Studio: international art — 67.1916

Page: 215
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A Girtin Collection



water-side fragment of the old Palace of John of
Gaunt was sketched on the spot by Girtin, and
another drawing was afterwards realised from it
in an exquisite water-colour with the addition of
a dog in the foreground. Turner making use of
Girtin’s drawing, for his own picture, only omitted
the dog. The method used in Girtin’s sketch is
simple enough : on the smooth paper the outline
and structure are timidly but sensitively drawn
with the pen, and the wash of grey, more or less
gradated, is used for the shadow. This was Rem-
brandt’s procedure, and Girtin doubtless adopted
it from studying this master’s drawings, of which
Dr. Monro had several. Indeed Girtin’s work, for
the greater part, was based upon the principles of
landscape painting pursued by Rembrandt, whose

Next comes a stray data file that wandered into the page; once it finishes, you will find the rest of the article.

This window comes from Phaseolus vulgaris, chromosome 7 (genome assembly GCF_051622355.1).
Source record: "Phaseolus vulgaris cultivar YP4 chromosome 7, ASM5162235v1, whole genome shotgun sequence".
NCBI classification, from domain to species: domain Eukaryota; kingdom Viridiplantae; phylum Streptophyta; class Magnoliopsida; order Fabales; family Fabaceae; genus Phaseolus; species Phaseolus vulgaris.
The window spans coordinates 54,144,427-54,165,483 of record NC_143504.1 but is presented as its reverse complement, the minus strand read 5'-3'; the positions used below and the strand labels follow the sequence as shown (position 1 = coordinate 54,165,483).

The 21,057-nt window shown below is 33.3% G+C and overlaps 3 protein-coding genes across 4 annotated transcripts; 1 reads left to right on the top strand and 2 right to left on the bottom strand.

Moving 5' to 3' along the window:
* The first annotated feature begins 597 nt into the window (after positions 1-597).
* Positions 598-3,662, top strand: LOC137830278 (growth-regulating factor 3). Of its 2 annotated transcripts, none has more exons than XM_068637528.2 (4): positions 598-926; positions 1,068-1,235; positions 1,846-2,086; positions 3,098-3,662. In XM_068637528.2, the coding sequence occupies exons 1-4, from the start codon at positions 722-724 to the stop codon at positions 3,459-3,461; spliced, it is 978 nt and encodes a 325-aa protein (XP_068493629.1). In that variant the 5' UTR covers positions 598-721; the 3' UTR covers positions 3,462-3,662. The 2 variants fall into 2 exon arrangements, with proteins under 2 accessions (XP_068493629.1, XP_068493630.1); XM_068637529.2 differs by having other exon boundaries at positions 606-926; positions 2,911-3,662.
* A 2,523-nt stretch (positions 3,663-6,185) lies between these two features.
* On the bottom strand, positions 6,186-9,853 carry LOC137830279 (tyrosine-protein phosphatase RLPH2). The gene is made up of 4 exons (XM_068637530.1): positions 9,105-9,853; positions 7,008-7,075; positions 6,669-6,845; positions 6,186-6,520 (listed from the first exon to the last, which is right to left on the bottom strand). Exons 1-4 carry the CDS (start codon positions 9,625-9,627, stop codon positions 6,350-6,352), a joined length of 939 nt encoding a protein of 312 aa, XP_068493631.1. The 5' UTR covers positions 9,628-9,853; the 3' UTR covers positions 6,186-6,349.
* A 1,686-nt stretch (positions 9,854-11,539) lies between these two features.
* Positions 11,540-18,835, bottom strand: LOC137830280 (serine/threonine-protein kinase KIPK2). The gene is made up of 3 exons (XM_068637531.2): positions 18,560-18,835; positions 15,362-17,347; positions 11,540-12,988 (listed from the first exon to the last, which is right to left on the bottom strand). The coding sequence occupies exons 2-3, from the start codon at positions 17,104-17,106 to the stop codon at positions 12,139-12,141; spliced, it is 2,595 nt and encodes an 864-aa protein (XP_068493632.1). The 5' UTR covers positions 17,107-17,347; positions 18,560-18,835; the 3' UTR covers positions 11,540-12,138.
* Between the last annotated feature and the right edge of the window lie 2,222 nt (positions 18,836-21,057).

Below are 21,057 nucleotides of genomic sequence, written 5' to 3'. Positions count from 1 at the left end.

great power of abstraction enabled him to select
from his subject the essential qualities that were
required for its pictorial expression.

The Dumbarton Rock and Jedburgh Abbey are
treated in a similar way, but the wash is used with
the utmost delicacy of gradation, and the outline
* not so visible. How well, too, in the latter drawing

do the figures of the horseman and the donkeys
bind the composition together. This drawing was
engraved in the “Copperplate Magazine” in 1797,
and though the engraving is inscribed After James
Moore, the drawing was made by Girtin in 1792.
Moore, who gets credit for being the author of the
painting, was an amateur who is said to have taken
Girtin and his master Edward Dayes to Scotland
on a sketching tour, during which Girtin and Moore
may have sketched the same subject; hence the
confusion of authorship.

The Old Mill at Stanstead is a monochrome
drawing in sepia, which is most impressive in its
feeling of repose, and the sentiment of it reminds
one somewhat of the grandeur of Rembrandt’s
Mill: a painting that profoundly impressed not
only Girtin but also some of his contemporaries;
for Turner must have had it in his mind when he
conceived his Windmill and Lock. Constable too
praises The Mill in the lectures which he delivered
at Hampstead and at the Royal Institution. Crome
also must have liked it, for he copied it more than

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